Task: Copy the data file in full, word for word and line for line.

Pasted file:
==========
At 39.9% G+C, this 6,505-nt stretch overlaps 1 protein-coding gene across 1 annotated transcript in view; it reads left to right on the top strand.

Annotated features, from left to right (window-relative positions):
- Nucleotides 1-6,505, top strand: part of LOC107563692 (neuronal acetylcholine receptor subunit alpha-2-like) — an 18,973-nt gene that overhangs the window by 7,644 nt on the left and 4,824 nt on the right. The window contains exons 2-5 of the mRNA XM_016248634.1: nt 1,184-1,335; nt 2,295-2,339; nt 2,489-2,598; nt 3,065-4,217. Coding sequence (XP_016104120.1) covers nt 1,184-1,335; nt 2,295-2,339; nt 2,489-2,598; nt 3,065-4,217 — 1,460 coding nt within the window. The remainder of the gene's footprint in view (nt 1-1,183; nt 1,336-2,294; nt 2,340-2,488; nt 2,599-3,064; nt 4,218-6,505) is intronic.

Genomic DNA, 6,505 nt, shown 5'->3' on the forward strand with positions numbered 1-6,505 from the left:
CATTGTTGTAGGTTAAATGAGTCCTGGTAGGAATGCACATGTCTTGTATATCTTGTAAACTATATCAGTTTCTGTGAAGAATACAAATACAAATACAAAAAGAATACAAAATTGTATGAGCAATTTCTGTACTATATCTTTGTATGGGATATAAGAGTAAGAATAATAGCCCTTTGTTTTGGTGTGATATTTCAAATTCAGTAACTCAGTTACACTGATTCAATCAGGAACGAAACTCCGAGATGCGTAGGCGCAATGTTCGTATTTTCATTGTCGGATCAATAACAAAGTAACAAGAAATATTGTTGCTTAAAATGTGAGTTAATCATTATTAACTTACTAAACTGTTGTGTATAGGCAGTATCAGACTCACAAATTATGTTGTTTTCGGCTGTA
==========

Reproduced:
At 39.9% G+C, this 6,505-nt stretch overlaps 1 protein-coding gene across 1 annotated transcript in view; it reads left to right on the top strand.

Annotated features, from left to right (window-relative positions):
- Nucleotides 1-6,505, top strand: part of LOC107563692 (neuronal acetylcholine receptor subunit alpha-2-like) — an 18,973-nt gene that overhangs the window by 7,644 nt on the left and 4,824 nt on the right. The window contains exons 2-5 of the mRNA XM_016248634.1: nt 1,184-1,335; nt 2,295-2,339; nt 2,489-2,598; nt 3,065-4,217. Coding sequence (XP_016104120.1) covers nt 1,184-1,335; nt 2,295-2,339; nt 2,489-2,598; nt 3,065-4,217 — 1,460 coding nt within the window. The remainder of the gene's footprint in view (nt 1-1,183; nt 1,336-2,294; nt 2,340-2,488; nt 2,599-3,064; nt 4,218-6,505) is intronic.

Genomic DNA, 6,505 nt, shown 5'->3' on the forward strand with positions numbered 1-6,505 from the left:
CATTGTTGTAGGTTAAATGAGTCCTGGTAGGAATGCACATGTCTTGTATATCTTGTAAACTATATCAGTTTCTGTGAAGAATACAAATACAAATACAAAAAGAATACAAAATTGTATGAGCAATTTCTGTACTATATCTTTGTATGGGATATAAGAGTAAGAATAATAGCCCTTTGTTTTGGTGTGATATTTCAAATTCAGTAACTCAGTTACACTGATTCAATCAGGAACGAAACTCCGAGATGCGTAGGCGCAATGTTCGTATTTTCATTGTCGGATCAATAACAAAGTAACAAGAAATATTGTTGCTTAAAATGTGAGTTAATCATTATTAACTTACTAAACTGTTGTGTATAGGCAGTATCAGACTCACAAATTATGTTGTTTTCGGCTGTA